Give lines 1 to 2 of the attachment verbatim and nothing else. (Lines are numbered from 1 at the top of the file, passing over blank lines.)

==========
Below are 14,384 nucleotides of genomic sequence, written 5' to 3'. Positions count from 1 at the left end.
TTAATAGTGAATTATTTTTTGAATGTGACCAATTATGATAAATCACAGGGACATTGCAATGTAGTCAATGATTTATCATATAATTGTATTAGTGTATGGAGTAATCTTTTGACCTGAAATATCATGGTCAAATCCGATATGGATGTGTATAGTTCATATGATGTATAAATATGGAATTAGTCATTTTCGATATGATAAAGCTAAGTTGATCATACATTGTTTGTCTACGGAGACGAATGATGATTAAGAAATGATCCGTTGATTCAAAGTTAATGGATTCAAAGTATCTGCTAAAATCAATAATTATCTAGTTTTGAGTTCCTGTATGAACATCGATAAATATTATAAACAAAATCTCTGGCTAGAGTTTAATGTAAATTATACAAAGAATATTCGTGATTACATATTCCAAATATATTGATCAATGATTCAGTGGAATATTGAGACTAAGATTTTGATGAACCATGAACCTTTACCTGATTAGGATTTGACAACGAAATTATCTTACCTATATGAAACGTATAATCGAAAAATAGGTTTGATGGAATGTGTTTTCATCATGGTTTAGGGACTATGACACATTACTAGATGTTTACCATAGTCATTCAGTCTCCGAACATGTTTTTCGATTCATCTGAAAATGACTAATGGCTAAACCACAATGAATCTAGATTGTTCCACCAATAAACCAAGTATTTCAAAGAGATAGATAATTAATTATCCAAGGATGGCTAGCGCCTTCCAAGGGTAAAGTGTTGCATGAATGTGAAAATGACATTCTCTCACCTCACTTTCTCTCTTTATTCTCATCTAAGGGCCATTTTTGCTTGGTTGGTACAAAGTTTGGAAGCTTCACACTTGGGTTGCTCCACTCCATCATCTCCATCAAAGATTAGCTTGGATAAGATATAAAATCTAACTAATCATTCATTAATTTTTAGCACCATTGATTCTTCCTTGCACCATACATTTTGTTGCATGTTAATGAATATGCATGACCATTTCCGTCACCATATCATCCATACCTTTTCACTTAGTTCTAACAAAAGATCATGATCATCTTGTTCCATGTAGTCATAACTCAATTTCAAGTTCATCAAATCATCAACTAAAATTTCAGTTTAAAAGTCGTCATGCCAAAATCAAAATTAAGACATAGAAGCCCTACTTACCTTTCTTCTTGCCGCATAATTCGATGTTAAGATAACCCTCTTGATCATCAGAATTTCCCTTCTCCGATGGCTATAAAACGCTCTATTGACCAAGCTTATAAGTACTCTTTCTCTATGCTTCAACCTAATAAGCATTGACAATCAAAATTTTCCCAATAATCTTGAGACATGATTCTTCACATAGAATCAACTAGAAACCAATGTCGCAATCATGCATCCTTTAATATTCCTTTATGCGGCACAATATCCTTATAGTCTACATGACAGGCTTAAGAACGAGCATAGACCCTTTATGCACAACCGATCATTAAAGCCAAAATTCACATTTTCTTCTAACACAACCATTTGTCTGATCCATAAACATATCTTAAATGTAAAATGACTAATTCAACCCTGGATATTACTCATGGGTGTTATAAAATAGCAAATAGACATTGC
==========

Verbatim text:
Below are 14,384 nucleotides of genomic sequence, written 5' to 3'. Positions count from 1 at the left end.
TTAATAGTGAATTATTTTTTGAATGTGACCAATTATGATAAATCACAGGGACATTGCAATGTAGTCAATGATTTATCATATAATTGTATTAGTGTATGGAGTAATCTTTTGACCTGAAATATCATGGTCAAATCCGATATGGATGTGTATAGTTCATATGATGTATAAATATGGAATTAGTCATTTTCGATATGATAAAGCTAAGTTGATCATACATTGTTTGTCTACGGAGACGAATGATGATTAAGAAATGATCCGTTGATTCAAAGTTAATGGATTCAAAGTATCTGCTAAAATCAATAATTATCTAGTTTTGAGTTCCTGTATGAACATCGATAAATATTATAAACAAAATCTCTGGCTAGAGTTTAATGTAAATTATACAAAGAATATTCGTGATTACATATTCCAAATATATTGATCAATGATTCAGTGGAATATTGAGACTAAGATTTTGATGAACCATGAACCTTTACCTGATTAGGATTTGACAACGAAATTATCTTACCTATATGAAACGTATAATCGAAAAATAGGTTTGATGGAATGTGTTTTCATCATGGTTTAGGGACTATGACACATTACTAGATGTTTACCATAGTCATTCAGTCTCCGAACATGTTTTTCGATTCATCTGAAAATGACTAATGGCTAAACCACAATGAATCTAGATTGTTCCACCAATAAACCAAGTATTTCAAAGAGATAGATAATTAATTATCCAAGGATGGCTAGCGCCTTCCAAGGGTAAAGTGTTGCATGAATGTGAAAATGACATTCTCTCACCTCACTTTCTCTCTTTATTCTCATCTAAGGGCCATTTTTGCTTGGTTGGTACAAAGTTTGGAAGCTTCACACTTGGGTTGCTCCACTCCATCATCTCCATCAAAGATTAGCTTGGATAAGATATAAAATCTAACTAATCATTCATTAATTTTTAGCACCATTGATTCTTCCTTGCACCATACATTTTGTTGCATGTTAATGAATATGCATGACCATTTCCGTCACCATATCATCCATACCTTTTCACTTAGTTCTAACAAAAGATCATGATCATCTTGTTCCATGTAGTCATAACTCAATTTCAAGTTCATCAAATCATCAACTAAAATTTCAGTTTAAAAGTCGTCATGCCAAAATCAAAATTAAGACATAGAAGCCCTACTTACCTTTCTTCTTGCCGCATAATTCGATGTTAAGATAACCCTCTTGATCATCAGAATTTCCCTTCTCCGATGGCTATAAAACGCTCTATTGACCAAGCTTATAAGTACTCTTTCTCTATGCTTCAACCTAATAAGCATTGACAATCAAAATTTTCCCAATAATCTTGAGACATGATTCTTCACATAGAATCAACTAGAAACCAATGTCGCAATCATGCATCCTTTAATATTCCTTTATGCGGCACAATATCCTTATAGTCTACATGACAGGCTTAAGAACGAGCATAGACCCTTTATGCACAACCGATCATTAAAGCCAAAATTCACATTTTCTTCTAACACAACCATTTGTCTGATCCATAAACATATCTTAAATGTAAAATGACTAATTCAACCCTGGATATTACTCATGGGTGTTATAAAATAGCAAATAGACATTGC